An interview with Poor Tree

This interview is excerpted from a longer piece published in CV2.

CV2: Describe a typical performance of Poor Tree. Obviously each one is different, but how do you approach each performance?

Dana Landry: Well, we tend to spend a little bit of time together beforehand. And just get into a sense of what everyone’s rhythm is so we can come to the performance having a sense of each other and where we’re at. It’s interesting because, when we get up there, as much as that experience is part of what you’re taking to the typewriter with you—you have to let it go to a large extent when you’re up there. In the end it’s just you and the page. So one of the things that you have to edit out is context and you focus in on your position. Locate yourself in the moment with these things that are obviously going to influence what you’re writing but which essentially distil in the moment of you and the page.

David Streit: You’re only doing well with the project when it’s flying and it’s a good night because literally it’s just you. On stage each of us individually are just, completely oblivious. There’s no kind of halfway waiting for “Oh, maybe I just want to kinda work off Christoff.” No, no, it’s not time for that yet. That comes with the reading—with listening and with the other vocals, too.

Christoff Engbrecht: It takes a little while to warm up, but usually we’ll do about three rounds. By the third round we’ve gotten to that point—we’ve gotten into a rhythm.

CV2: Can you maybe talk a little bit more concretely about what a performance of Poor Tree looks like for those people who have never seen it?

Christoff Engbrecht: Okay. If you were to walk into the room and see Poor Tree, you’d be looking at, three people on stage usually lined up, sitting at one table. They all have typewriters, electric or manual in front of them. We usually work with manuals, but we will work with any kind of typewriter. And then we just start typing.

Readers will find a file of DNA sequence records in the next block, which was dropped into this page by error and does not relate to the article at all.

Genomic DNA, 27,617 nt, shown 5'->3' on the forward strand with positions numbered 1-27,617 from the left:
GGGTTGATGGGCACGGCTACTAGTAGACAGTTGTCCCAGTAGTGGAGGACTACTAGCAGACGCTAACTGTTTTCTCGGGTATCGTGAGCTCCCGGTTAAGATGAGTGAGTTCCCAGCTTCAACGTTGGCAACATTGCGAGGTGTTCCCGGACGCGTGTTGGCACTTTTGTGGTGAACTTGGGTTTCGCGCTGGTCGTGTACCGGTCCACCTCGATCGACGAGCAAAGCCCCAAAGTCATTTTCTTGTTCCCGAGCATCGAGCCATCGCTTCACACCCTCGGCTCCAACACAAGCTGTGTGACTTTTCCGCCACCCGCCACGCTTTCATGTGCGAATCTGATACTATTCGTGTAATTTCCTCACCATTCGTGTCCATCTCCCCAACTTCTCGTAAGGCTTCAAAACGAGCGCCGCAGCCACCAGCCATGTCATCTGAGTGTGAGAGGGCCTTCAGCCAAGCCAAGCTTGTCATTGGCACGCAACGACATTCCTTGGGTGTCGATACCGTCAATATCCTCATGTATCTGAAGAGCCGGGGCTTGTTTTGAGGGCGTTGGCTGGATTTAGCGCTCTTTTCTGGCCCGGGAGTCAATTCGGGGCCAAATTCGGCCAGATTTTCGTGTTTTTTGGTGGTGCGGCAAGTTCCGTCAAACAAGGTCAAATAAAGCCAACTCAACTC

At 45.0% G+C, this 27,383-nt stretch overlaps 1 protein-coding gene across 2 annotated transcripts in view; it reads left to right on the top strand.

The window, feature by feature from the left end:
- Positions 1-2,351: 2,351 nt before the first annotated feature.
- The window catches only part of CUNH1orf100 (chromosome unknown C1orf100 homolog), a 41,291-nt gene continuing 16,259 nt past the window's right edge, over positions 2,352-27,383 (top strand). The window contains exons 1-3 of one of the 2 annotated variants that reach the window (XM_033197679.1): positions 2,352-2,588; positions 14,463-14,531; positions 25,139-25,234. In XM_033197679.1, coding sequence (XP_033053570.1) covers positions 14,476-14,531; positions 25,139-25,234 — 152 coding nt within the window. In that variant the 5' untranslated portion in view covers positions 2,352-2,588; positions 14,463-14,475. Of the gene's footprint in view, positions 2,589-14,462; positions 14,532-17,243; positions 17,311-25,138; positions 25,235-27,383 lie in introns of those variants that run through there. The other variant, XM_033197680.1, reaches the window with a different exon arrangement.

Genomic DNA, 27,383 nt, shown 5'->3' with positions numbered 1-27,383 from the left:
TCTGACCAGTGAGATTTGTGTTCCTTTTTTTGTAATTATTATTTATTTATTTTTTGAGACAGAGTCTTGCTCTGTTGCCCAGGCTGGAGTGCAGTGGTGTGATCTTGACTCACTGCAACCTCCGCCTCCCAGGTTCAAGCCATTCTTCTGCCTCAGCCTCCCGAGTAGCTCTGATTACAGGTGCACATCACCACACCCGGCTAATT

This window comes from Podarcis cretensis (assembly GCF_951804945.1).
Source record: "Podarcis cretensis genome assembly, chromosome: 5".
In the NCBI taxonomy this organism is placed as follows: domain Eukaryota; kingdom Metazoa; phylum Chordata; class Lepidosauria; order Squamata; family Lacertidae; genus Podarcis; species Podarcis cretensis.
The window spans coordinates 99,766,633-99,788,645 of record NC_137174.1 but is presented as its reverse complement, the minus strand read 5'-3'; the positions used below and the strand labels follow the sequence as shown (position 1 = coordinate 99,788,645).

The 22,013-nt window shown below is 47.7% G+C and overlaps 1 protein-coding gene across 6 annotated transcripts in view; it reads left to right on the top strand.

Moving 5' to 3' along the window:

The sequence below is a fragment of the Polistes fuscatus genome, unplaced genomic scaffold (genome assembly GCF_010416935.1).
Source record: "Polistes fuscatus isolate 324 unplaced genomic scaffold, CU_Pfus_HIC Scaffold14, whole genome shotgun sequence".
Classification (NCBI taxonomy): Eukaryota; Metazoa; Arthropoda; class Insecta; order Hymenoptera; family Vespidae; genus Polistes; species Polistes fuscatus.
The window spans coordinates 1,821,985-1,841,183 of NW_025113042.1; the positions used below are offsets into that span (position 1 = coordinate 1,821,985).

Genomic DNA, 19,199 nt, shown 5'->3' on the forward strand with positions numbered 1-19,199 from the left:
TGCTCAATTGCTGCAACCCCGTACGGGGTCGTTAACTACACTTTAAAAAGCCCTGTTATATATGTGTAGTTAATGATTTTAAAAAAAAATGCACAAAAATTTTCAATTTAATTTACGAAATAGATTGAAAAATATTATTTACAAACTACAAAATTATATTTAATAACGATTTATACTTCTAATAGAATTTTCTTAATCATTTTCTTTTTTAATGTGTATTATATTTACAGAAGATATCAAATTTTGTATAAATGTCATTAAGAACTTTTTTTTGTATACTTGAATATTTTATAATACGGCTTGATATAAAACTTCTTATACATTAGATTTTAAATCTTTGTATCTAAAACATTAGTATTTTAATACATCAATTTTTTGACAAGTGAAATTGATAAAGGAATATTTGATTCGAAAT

David Streit: Or you’ll hear a record. I have an old portable record player and if we feel like we’re getting a really fresh audience we’ll put on the “How to Type” record. The guy on the recording begins, “Alright, the first thing you must do is…” And that’s our intro. It lets people realize, “Oh, there’s typewriters and they’re gonna type and this guy is giving instruction on how to type” and it’s very, you know, “j j j type, d d d type” and we’ll sit down and initially we’ll just play off that, then we’ll start typing. Or we’ll have musicians set up who will play. And then we’ll just go. And you’ll hear typing—different typing from this typewriter to that typewriter, different sizes or different tones. We don’t really plan that too much. But then we’ll type for about four or five minutes. Literally, just sitting there typing.

Christoff Engbrecht: There’s no introduction. We just start typing so the audience can take what they want, or, because that’s all that’s happening, right? And then, usually, we just come to a certain point when each one of us just finishes and…

Dana Landry: Pulls our page out…

Christoff Engbrecht: Pulls our page out. And there again, we don’t comment on what we write. We write, and then we read what we’ve written.

Published online January 01 2007.

Contraverse cover image

This piece was published in ‘Contraverse,’ the Winter 2007 issue of CV2.

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